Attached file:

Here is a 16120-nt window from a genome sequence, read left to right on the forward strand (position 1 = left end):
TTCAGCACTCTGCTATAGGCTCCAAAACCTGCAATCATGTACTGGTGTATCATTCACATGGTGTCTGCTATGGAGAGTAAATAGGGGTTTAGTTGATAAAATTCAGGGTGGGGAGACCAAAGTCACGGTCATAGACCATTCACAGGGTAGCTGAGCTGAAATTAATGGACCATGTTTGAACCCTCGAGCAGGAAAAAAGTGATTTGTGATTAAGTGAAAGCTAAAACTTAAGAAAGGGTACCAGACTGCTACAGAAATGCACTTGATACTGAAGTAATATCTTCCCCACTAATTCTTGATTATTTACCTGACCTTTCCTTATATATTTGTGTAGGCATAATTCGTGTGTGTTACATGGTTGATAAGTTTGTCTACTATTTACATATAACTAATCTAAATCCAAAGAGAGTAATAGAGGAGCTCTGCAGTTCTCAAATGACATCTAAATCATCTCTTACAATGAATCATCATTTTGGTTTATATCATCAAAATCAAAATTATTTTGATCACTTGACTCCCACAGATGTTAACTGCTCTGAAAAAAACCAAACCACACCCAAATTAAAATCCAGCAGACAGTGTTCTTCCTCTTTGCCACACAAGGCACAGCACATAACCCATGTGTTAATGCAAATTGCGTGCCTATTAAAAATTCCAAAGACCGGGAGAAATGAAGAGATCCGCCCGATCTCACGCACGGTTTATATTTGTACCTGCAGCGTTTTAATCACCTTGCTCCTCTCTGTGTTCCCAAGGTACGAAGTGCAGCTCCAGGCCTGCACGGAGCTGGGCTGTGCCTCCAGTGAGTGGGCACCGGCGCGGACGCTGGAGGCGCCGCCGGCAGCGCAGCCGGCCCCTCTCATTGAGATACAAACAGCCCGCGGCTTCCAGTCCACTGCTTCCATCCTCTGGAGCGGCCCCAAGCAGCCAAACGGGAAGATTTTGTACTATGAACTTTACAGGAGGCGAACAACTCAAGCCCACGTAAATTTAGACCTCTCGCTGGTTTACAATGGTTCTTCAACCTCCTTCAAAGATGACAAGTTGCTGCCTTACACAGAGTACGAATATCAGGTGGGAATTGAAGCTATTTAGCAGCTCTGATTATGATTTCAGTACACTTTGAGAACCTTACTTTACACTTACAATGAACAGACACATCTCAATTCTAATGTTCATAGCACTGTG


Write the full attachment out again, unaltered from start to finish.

Here is a 16120-nt window from a genome sequence, read left to right on the forward strand (position 1 = left end):
TTCAGCACTCTGCTATAGGCTCCAAAACCTGCAATCATGTACTGGTGTATCATTCACATGGTGTCTGCTATGGAGAGTAAATAGGGGTTTAGTTGATAAAATTCAGGGTGGGGAGACCAAAGTCACGGTCATAGACCATTCACAGGGTAGCTGAGCTGAAATTAATGGACCATGTTTGAACCCTCGAGCAGGAAAAAAGTGATTTGTGATTAAGTGAAAGCTAAAACTTAAGAAAGGGTACCAGACTGCTACAGAAATGCACTTGATACTGAAGTAATATCTTCCCCACTAATTCTTGATTATTTACCTGACCTTTCCTTATATATTTGTGTAGGCATAATTCGTGTGTGTTACATGGTTGATAAGTTTGTCTACTATTTACATATAACTAATCTAAATCCAAAGAGAGTAATAGAGGAGCTCTGCAGTTCTCAAATGACATCTAAATCATCTCTTACAATGAATCATCATTTTGGTTTATATCATCAAAATCAAAATTATTTTGATCACTTGACTCCCACAGATGTTAACTGCTCTGAAAAAAACCAAACCACACCCAAATTAAAATCCAGCAGACAGTGTTCTTCCTCTTTGCCACACAAGGCACAGCACATAACCCATGTGTTAATGCAAATTGCGTGCCTATTAAAAATTCCAAAGACCGGGAGAAATGAAGAGATCCGCCCGATCTCACGCACGGTTTATATTTGTACCTGCAGCGTTTTAATCACCTTGCTCCTCTCTGTGTTCCCAAGGTACGAAGTGCAGCTCCAGGCCTGCACGGAGCTGGGCTGTGCCTCCAGTGAGTGGGCACCGGCGCGGACGCTGGAGGCGCCGCCGGCAGCGCAGCCGGCCCCTCTCATTGAGATACAAACAGCCCGCGGCTTCCAGTCCACTGCTTCCATCCTCTGGAGCGGCCCCAAGCAGCCAAACGGGAAGATTTTGTACTATGAACTTTACAGGAGGCGAACAACTCAAGCCCACGTAAATTTAGACCTCTCGCTGGTTTACAATGGTTCTTCAACCTCCTTCAAAGATGACAAGTTGCTGCCTTACACAGAGTACGAATATCAGGTGGGAATTGAAGCTATTTAGCAGCTCTGATTATGATTTCAGTACACTTTGAGAACCTTACTTTACACTTACAATGAACAGACACATCTCAATTCTAATGTTCATAGCACTGTG